Abstract. Sonnet 146 not only stands apart from Shakespeare’s sonnets, but, in fact, is a complete philosophical and theological poetic pamphlet. As for the soteriological context of sonnet 146, which represents the idea of abandoning the concerns of the body and saving the soul by “feeding” it with the body, one could, first of all, note the New Testament passages from apostle Paul about “mortification” of the flesh and fleshly passions for the salvation of the soul: Rom. 8:13 (cf. also: 7:5; 8:7); Col. 3:5 (cf. further, e. g.: 1 Cor. 3:1, 3); Gal. 5:24. But as for the allegory of the soul’s salvation through its “feeding” on the flesh — instead of feeding the flesh, as it is usually done by the people that death “feeds” on — one can see here a reflection and a kind of “reverse” reinterpretation of M. Ficino’s doctrine of the “nutritive/sc. feeding soul” (anima nutritiva), which he develops in his “Plato’s Theology”. Passages of “Plato’s Theology” VII, 9; XIII, 5; VI, 12; XVIII, 9 are particularly representative in this regard. In XVIII, 9 Ficino writes: “If at present the life of the composite man is subject to the conditions of his decay-prone body, in the future it will follow the conditions of the immortal soul. As a result, death will give way to life in accord with the most perfect kind of natural beginnings. Death, which has lost its power, as the prophets tell us, will be swallowed up by life... There will arise... eternal bodies.” By “prophets” here primarily Hosea (13:14), whom the apostle Paul quotes (1 Cor. 15:55 [cf. also: 1 Сor. 15:26; Rev. 21:4]), and Isaiah (25:8 [cf. its reminiscence in 1 Cor. 15:54]; cf. also, e.g.: Isa. 26:19, 41:14; Dan. 12:2, 13) are meant. The last line of sonnet 146 (“And death once dead, ther’s no more dying then” [сf. also: sonnets 55, line 13; 60, line 13; 122, line 4]) correlates with Rev. 21:4, as well as with the passage from Ficino XVIII, 9.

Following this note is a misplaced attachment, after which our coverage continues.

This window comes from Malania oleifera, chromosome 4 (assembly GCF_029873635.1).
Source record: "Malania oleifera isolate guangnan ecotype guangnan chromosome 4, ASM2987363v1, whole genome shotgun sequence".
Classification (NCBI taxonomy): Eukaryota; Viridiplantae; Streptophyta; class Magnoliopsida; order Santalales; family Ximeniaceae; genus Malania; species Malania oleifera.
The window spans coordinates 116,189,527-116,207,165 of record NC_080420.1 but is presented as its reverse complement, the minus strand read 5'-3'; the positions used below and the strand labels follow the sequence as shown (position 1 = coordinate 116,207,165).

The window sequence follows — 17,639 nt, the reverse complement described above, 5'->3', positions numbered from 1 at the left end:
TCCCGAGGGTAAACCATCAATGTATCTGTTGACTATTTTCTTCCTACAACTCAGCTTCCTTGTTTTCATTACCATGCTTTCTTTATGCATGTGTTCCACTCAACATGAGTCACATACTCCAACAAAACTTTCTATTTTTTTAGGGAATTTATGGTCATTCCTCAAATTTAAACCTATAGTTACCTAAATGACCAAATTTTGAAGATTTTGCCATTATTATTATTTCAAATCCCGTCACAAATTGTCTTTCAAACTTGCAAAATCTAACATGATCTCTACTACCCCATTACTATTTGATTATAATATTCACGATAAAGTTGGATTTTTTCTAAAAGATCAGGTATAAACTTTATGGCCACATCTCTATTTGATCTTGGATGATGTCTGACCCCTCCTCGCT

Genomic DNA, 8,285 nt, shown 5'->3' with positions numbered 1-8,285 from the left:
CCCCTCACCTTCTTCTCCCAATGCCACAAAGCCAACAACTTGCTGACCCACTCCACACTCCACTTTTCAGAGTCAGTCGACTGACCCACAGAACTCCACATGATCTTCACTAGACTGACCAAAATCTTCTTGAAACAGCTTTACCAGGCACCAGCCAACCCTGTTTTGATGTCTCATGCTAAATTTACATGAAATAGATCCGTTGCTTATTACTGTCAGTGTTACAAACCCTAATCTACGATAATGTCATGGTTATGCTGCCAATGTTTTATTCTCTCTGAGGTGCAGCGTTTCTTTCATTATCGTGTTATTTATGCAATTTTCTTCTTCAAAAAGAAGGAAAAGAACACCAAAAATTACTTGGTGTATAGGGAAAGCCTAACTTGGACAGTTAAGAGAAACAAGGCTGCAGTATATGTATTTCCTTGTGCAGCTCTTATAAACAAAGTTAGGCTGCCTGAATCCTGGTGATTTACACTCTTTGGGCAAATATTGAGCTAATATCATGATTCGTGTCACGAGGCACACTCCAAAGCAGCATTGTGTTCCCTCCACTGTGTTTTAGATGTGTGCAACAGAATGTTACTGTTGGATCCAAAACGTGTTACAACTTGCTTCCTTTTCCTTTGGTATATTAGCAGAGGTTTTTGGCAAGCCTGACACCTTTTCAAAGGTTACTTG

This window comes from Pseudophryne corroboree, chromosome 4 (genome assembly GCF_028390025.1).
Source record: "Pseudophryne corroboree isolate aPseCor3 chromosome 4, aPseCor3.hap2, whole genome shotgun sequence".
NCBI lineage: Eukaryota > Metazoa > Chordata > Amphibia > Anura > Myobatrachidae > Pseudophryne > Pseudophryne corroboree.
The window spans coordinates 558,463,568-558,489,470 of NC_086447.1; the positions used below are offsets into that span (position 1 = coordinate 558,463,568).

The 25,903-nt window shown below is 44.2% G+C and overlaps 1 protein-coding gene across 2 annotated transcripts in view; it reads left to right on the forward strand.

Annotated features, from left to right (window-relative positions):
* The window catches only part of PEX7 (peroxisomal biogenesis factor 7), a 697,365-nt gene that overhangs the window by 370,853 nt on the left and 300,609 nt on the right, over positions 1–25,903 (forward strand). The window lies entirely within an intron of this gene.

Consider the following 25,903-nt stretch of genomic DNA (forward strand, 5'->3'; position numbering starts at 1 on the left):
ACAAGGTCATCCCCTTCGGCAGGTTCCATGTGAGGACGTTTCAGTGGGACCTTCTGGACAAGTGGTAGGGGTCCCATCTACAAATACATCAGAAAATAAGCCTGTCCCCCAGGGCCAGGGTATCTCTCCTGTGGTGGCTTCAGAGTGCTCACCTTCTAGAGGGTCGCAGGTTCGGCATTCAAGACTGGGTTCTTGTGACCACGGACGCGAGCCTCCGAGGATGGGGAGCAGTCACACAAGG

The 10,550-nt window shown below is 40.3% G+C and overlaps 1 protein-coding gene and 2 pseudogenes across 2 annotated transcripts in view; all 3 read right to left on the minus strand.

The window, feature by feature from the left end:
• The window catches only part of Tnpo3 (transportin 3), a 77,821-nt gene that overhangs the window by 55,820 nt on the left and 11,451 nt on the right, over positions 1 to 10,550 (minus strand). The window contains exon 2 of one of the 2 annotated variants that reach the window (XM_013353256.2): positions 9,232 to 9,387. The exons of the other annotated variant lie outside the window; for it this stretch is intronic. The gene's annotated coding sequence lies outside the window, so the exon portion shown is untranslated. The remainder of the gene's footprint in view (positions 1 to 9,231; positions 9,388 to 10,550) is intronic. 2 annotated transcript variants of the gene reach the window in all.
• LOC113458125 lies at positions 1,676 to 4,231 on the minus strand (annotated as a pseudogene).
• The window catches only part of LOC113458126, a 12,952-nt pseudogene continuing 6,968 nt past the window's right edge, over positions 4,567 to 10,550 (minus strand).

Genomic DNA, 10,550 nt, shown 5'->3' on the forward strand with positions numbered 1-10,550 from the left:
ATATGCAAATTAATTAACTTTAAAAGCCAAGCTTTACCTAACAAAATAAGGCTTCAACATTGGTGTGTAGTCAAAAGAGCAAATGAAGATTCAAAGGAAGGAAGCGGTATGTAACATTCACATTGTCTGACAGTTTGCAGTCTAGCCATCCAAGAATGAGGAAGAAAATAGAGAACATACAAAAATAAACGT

Roman Svetlov
Immanuel Kant Baltic Federal University (Kaliningrad, Russia)
Nikita V. Kuznetsov
St. Petersburg State University (Russia)
Language: Russian
Issue: ΣΧΟΛΗ 18.1 (2024) 278-285
DOI: 10.25205/1995-4328-2024-18-1-278-285
Keywords: Julian the Apostate, Chaldean Oracles, heliocentrism, astronomy and religion, Neoplatonism.
Abstract. Heliocentrism played an important role in the formation of ancient theoretical astronomy. However, as we know, the geocentric theory won the competition. Nonetheless, in the writings of Julian the Apostate we can see the reminiscences if not of the heliocentrism of Aristarchus of Samos then elements of the cosmology of Heraclides Ponticus. The paper points out to what extent these “reminiscences” have a rhetorical character, emphasizing the influence of the heliolatry of the Chaldean Oracles on Julian. It also interprets to what extent the emperor-philosopher himself accepted “unorthodox” models of the universe. Perhaps the intuition that the cosmology of Neoplatonism of the Syrian and Pergamon school deviated from the traditional one for their epoch can be seen in Dmitri Merezhkovsky’s novel The Death of the Gods (Julian the Apostate).

Oleg Donskikh
Novosibirsk State University
Novosibirsk State Technical University (Russia)
Language: Russian
Issue: ΣΧΟΛΗ 18.1 (2024) 286-317
DOI: 10.25205/1995-4328-2024-18-1-286-317
Keywords: Ancient Israel, Ancient India, monotheism, Brahmanism, Upanishads, mantras, meditation, asceticism, authorship.